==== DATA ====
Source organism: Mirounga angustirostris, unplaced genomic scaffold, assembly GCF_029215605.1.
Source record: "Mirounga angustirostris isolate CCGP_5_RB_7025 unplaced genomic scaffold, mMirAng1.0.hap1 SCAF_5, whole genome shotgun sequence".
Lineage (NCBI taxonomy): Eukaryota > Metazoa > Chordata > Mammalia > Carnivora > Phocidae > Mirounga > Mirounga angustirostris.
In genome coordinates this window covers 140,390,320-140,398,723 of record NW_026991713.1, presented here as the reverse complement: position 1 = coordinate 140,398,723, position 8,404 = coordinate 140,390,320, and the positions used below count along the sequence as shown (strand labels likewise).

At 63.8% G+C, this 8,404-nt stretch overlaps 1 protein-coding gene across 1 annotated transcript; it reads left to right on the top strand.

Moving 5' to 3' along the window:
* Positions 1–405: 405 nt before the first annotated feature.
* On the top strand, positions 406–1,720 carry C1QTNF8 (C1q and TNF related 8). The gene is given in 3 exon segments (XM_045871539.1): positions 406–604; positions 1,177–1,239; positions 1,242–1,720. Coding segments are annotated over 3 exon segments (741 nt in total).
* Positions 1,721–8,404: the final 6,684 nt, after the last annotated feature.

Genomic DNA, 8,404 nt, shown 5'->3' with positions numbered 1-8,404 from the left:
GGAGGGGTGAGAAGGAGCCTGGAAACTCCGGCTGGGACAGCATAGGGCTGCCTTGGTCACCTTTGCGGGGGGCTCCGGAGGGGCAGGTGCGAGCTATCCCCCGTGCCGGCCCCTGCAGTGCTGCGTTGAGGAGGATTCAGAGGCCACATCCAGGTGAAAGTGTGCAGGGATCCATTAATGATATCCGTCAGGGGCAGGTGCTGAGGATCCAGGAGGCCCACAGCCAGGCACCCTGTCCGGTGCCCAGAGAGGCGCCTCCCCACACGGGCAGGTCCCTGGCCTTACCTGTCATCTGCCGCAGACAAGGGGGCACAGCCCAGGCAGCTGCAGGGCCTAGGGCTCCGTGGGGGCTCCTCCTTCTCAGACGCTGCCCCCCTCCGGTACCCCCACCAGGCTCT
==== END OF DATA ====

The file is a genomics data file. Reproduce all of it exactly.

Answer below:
Source organism: Mirounga angustirostris, unplaced genomic scaffold, assembly GCF_029215605.1.
Source record: "Mirounga angustirostris isolate CCGP_5_RB_7025 unplaced genomic scaffold, mMirAng1.0.hap1 SCAF_5, whole genome shotgun sequence".
Lineage (NCBI taxonomy): Eukaryota > Metazoa > Chordata > Mammalia > Carnivora > Phocidae > Mirounga > Mirounga angustirostris.
In genome coordinates this window covers 140,390,320-140,398,723 of record NW_026991713.1, presented here as the reverse complement: position 1 = coordinate 140,398,723, position 8,404 = coordinate 140,390,320, and the positions used below count along the sequence as shown (strand labels likewise).

At 63.8% G+C, this 8,404-nt stretch overlaps 1 protein-coding gene across 1 annotated transcript; it reads left to right on the top strand.

Moving 5' to 3' along the window:
* Positions 1–405: 405 nt before the first annotated feature.
* On the top strand, positions 406–1,720 carry C1QTNF8 (C1q and TNF related 8). The gene is given in 3 exon segments (XM_045871539.1): positions 406–604; positions 1,177–1,239; positions 1,242–1,720. Coding segments are annotated over 3 exon segments (741 nt in total).
* Positions 1,721–8,404: the final 6,684 nt, after the last annotated feature.

Genomic DNA, 8,404 nt, shown 5'->3' with positions numbered 1-8,404 from the left:
GGAGGGGTGAGAAGGAGCCTGGAAACTCCGGCTGGGACAGCATAGGGCTGCCTTGGTCACCTTTGCGGGGGGCTCCGGAGGGGCAGGTGCGAGCTATCCCCCGTGCCGGCCCCTGCAGTGCTGCGTTGAGGAGGATTCAGAGGCCACATCCAGGTGAAAGTGTGCAGGGATCCATTAATGATATCCGTCAGGGGCAGGTGCTGAGGATCCAGGAGGCCCACAGCCAGGCACCCTGTCCGGTGCCCAGAGAGGCGCCTCCCCACACGGGCAGGTCCCTGGCCTTACCTGTCATCTGCCGCAGACAAGGGGGCACAGCCCAGGCAGCTGCAGGGCCTAGGGCTCCGTGGGGGCTCCTCCTTCTCAGACGCTGCCCCCCTCCGGTACCCCCACCAGGCTCT